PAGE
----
This Time Magazine op-ed on AI has been making the rounds with its clear and forthright message of “we’re all gonna die.”
Many researchers steeped in these issues, including myself, expect that the most likely result of building a superhumanly smart AI, under anything remotely like the current circumstances, is that literally everyone on Earth will die. Not as in “maybe possibly some remote chance,” but as in “that is the obvious thing that would happen.” It’s not that you can’t, in principle, survive creating something much smarter than you; it’s that it would require precision and preparation and new scientific insights, and probably not having AI systems composed of giant inscrutable arrays of fractional numbers…
If somebody builds a too-powerful AI, under present conditions, I expect that every single member of the human species and all biological life on Earth dies shortly thereafter.
And a much more down-to-earth one.
This week, US Senator from Connecticut Chris Murphy said on Twitter that ChatGPT taught itself chemistry of its own accord without prompting from its creators. Unless Sen. Murphy knows something that hasn’t been made public, ChatGPT as we know it can do no such thing.
To be clear, if ChatGPT or any other GAN sought out and learned something on its own initiative, then we have truly crossed over into the post-human world of Artificial General Intelligence since demonstrating independent initiative would unquestionably be a marker of true human-level intelligence.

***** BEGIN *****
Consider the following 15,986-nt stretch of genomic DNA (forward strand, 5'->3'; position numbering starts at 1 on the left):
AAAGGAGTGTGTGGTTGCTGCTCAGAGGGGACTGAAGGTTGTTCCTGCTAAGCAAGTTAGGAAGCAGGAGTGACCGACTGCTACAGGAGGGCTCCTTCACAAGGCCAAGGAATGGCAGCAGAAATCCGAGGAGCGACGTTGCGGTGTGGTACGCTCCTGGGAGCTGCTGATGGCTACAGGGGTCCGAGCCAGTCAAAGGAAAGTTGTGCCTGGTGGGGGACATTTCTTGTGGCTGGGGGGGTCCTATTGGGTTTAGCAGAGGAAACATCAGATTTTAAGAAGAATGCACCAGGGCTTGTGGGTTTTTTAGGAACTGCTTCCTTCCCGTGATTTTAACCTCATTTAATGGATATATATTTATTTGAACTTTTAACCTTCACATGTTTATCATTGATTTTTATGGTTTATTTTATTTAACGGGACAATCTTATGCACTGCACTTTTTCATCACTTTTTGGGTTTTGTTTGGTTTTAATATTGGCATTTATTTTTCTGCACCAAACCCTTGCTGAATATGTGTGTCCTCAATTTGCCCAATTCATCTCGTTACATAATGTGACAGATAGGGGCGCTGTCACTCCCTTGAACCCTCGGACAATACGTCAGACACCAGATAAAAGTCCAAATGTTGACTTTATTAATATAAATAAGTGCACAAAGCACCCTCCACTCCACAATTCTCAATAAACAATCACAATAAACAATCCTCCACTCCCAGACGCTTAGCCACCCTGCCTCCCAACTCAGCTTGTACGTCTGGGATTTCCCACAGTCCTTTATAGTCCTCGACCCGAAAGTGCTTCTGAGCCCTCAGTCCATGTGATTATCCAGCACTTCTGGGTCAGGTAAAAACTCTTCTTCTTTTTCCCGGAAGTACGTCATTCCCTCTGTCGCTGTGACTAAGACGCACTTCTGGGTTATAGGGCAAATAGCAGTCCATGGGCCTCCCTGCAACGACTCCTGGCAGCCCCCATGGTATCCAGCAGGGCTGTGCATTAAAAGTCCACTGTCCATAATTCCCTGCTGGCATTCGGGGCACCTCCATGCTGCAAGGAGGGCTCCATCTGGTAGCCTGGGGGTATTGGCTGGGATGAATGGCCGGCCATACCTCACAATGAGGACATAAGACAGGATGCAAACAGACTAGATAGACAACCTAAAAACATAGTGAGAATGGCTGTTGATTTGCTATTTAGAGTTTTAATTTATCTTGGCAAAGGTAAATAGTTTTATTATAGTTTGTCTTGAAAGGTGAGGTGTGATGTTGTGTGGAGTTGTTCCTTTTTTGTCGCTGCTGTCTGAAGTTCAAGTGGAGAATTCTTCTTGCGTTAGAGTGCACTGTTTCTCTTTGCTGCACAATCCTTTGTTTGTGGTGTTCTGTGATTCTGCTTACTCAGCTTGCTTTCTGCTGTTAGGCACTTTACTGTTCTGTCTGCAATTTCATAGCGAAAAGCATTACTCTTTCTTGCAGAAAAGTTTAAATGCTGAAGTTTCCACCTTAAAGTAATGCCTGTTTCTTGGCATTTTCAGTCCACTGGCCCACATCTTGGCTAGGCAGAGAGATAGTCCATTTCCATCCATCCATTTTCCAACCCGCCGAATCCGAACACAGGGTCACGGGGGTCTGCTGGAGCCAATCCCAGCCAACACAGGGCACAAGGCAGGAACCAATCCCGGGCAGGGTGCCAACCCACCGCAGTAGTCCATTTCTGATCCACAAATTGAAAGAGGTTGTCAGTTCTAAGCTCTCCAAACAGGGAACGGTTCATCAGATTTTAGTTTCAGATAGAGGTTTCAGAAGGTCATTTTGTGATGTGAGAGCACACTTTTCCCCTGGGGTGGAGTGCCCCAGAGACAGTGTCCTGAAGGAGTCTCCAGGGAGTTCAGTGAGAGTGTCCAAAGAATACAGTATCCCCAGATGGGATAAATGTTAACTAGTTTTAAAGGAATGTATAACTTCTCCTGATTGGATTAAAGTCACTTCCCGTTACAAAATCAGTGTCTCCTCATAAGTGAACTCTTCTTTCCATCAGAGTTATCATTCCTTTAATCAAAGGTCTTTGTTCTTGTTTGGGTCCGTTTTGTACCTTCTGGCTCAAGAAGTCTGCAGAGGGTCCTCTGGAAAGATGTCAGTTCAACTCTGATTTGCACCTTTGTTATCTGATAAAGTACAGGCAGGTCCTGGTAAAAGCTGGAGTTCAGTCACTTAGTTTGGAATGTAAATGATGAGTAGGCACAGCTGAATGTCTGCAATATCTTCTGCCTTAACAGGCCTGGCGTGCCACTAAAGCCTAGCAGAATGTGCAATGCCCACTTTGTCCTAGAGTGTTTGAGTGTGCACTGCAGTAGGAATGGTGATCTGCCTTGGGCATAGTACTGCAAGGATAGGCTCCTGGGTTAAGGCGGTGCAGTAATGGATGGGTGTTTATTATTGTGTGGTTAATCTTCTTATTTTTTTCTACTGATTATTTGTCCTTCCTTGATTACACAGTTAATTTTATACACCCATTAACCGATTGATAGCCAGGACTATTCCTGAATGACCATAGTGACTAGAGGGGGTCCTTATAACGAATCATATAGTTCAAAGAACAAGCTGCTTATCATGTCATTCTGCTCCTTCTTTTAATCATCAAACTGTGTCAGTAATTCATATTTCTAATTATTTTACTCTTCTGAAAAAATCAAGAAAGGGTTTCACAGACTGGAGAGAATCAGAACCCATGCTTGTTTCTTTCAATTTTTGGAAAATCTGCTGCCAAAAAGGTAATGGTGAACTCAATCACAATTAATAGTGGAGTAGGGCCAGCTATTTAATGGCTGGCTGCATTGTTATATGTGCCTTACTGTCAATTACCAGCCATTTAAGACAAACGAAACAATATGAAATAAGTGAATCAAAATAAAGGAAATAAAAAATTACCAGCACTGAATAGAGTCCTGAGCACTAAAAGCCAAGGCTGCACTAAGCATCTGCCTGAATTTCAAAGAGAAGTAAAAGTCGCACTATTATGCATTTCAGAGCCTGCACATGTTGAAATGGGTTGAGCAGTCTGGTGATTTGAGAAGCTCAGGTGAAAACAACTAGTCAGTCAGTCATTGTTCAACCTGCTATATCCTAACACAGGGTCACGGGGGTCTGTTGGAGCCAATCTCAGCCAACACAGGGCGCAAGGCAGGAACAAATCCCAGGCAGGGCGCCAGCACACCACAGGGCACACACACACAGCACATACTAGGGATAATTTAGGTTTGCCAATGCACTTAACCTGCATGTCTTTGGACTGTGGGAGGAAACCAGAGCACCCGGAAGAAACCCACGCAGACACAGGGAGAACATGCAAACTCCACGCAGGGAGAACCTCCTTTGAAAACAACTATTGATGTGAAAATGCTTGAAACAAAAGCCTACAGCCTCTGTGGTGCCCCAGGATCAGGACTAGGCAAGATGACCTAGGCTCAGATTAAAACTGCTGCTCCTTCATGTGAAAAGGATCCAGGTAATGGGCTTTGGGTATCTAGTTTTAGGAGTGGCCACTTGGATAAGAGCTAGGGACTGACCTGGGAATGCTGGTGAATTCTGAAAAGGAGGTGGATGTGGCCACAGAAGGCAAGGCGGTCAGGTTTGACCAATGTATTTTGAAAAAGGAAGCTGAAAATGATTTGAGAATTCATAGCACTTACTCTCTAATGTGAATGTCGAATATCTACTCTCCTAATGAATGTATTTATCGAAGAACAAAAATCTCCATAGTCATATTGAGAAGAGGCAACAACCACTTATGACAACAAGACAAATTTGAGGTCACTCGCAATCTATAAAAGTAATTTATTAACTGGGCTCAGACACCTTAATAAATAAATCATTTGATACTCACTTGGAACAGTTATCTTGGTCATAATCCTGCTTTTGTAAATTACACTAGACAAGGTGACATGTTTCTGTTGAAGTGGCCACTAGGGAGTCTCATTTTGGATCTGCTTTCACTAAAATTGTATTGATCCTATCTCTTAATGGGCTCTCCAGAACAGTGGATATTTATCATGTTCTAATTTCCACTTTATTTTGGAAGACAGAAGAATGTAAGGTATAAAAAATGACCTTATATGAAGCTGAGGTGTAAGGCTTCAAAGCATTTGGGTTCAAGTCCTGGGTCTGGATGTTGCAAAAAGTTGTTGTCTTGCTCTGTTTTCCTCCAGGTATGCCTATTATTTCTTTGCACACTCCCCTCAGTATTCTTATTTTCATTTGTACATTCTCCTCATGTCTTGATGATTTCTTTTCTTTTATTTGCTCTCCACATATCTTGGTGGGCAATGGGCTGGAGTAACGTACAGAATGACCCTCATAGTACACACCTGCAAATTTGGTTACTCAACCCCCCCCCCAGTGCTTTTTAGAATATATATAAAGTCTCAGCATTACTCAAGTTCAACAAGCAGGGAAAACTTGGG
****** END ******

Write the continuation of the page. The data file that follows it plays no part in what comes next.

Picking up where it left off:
But if a developer tells a bot to go out and learn something new and the bot does as it’s asked, that doesn’t make the bot intelligent.
Doing as you’re told and doing something of your own will may look alike to an outside observer, but they are two very different things. Humans intuitively understand this, but ChatGPT can only explain this difference to us if it has been fed philosophy texts that discuss the issue of free will. If it’s never been fed Plato, Aristotle, or Nietzsche, it’s not going to come up with the idea of free will on its own. It won’t even know that such a thing exists if it isn’t told that it does…
ChatGPT, at its core, is a system of connected digital nodes with averages assigned to each that produces a logical output given an input. That isn’t thought, it’s literally just math that humans have programmed into a machine. It might look powerful, but the human minds that made it are the real intelligence here, and that shouldn’t be confused.
Of course, there’s potentially a whole lot more to AI than ChatGPT or a handful of others that are making the news, but the fundamental point remains correct. Software does what we tell it to do. Weaponized AI can be potentially quite deadly, but we’re the only ones who can weaponize it. The ‘sorcerer’s apprentice’ expectation that technology will come to life and run amok, from Frankenstein onward, is a parable about chaos and hubris that tells us a good deal about ourselves, but little about our artificial inventions.
Guns don’t jump off the shelves and shoot themselves. AIs won’t kill us because of their own motives, but because we tell them to do it. In the short term, they’ll be used to manipulate us and lie to us. Our tools are mirrors of ourselves. AI is just another mirror and a particularly apt one because it can copy us more closely than any living creature has before. We adapted canines to serve us and be our friends. And then we began trying to build machines that could do so. But dogs have a measure of personality and autonomy, the tech we make never will, and as our society becomes more solipsistic and narcissistic, that may suit us just fine.